‘I use Chrome for its speed’
‘I am surprised you don’t use Safari.. its so integrated you know’
‘I am used to it and happy with IE.. am only 55 years old and like it’
‘I don’t have a choice but use whatever I feel is suitable for my work/environment.. so using xxxxxx and yyyyy too’
These are only few of the comments we frequently overhear from the people who chose to use a particular web browser. There can be many reasons for that choice or may be none. The Web Browser market currently has only a few big players like Internet Explorer, Firefox, Chrome, Safari, Opera and some other minor share holders. With every new release by a major vendor, there will be a certain effort to come up with some technical statistics to prove which browser is best and which is not (at that point of time). There can be differences in the way two such independent efforts calibrate a browser and their units of measurement, where one says X is the best and the other argues against X. This only adds to the confusion of the user and it is true that he perceives/approves what he ‘blindly’ believes. Of course, not everyone will have time to personally check it out.
Now, enters the author (its me yar :)). I spend at least 10 or more hours every day in a browser and an equal time in chat & IRC clients. Because its the way my job is defined. I am one of those true netizens, half in the least of whose daily life is Internet. So for me, the technical statistics alone won’t suffice to make a choice. So I looked around to see what actually is happening in this market. So I observed people why/how they are choosing… and so I have observed why/how they are missing the point 🙂
As I see it, choosing a web browser must always consider the 4 following pillars of thought (in that order):
- monetization philosophy
I don’t talk anything about performance., because there are always an innumerable tests conducted with various industry metrics. You can easily find them, if you care to. Firefox (latest build) obviously tops the charts, more or less.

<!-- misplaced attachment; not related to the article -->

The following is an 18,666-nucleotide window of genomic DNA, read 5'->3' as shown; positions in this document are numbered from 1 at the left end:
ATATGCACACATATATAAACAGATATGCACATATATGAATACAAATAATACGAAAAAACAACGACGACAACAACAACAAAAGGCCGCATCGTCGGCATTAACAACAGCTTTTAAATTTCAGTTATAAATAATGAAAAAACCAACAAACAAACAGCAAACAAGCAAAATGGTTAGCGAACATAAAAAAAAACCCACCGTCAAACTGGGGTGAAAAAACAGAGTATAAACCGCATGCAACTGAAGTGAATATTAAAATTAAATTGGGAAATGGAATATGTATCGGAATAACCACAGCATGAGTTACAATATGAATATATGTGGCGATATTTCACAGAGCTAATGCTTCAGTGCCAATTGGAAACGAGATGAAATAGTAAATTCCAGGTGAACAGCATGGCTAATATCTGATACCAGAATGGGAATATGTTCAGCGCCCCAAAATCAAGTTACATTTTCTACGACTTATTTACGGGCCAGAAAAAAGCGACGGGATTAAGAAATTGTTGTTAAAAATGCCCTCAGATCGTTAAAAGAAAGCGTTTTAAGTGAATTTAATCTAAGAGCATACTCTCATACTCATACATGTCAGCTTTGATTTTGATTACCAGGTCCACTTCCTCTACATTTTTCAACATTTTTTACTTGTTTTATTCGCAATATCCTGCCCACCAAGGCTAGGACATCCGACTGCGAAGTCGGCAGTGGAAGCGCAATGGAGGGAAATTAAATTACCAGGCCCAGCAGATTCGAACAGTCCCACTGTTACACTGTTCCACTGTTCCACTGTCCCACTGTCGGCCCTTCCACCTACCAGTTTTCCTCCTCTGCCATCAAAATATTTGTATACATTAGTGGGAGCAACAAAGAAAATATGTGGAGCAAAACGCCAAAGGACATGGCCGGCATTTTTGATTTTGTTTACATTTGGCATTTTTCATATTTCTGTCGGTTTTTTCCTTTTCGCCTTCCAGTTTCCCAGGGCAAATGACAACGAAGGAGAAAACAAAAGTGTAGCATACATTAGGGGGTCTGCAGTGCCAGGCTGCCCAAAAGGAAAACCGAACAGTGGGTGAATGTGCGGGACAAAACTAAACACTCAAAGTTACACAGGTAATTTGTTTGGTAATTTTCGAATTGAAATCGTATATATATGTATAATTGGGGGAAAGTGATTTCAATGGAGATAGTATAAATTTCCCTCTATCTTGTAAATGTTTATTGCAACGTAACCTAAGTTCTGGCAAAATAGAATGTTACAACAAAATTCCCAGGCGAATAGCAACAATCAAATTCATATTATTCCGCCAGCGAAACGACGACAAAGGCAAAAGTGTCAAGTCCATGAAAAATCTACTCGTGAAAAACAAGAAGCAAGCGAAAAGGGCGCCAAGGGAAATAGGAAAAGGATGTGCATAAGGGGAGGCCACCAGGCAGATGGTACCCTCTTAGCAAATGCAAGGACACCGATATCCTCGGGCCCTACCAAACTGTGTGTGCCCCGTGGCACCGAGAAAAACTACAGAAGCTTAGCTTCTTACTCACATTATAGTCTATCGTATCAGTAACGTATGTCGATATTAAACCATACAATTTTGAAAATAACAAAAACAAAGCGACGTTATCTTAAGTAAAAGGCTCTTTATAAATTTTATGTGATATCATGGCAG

User-Centricity is something I find very interesting. Everyone wants to lure the user and wants him to stick with. How much more convenient i can make something for you? How can I make it more appealing to you? et cetera .. It all revolves around ‘YOU’.. I need not explain this 🙂 and I find the usability/accessibility features in Firefox are only getting better with every release. And I agree, its the same with other browsers too…
Monetization is something that quickly follows. How to monetize a user’s browsing patterns? What can be done to make more money, because this user is a dumb-ass and blindly makes choices… is what drives certain browsers. Many people don’t know what happens internally when they browse. Its not just you asking for a web page and the server returning it. How many clicks you make on a page, where you clicked, what amount of a page you scrolled down, how you are moving in between web sites, what data are you storing thats related to a site, how many web sites you visit, what are they, and what type (adult content, sports, news.. ), how many tabs are you opening, what and where are you searching, typing it in the url bar or in the search bar, then your search patterns… oh! Everything you do in a browser is being tracked by someone somewhere. And they want to make some money out of it 🙂 Pl check the PS section below to know why I think Chrome lost in the ‘monetization philosophy’. 🙂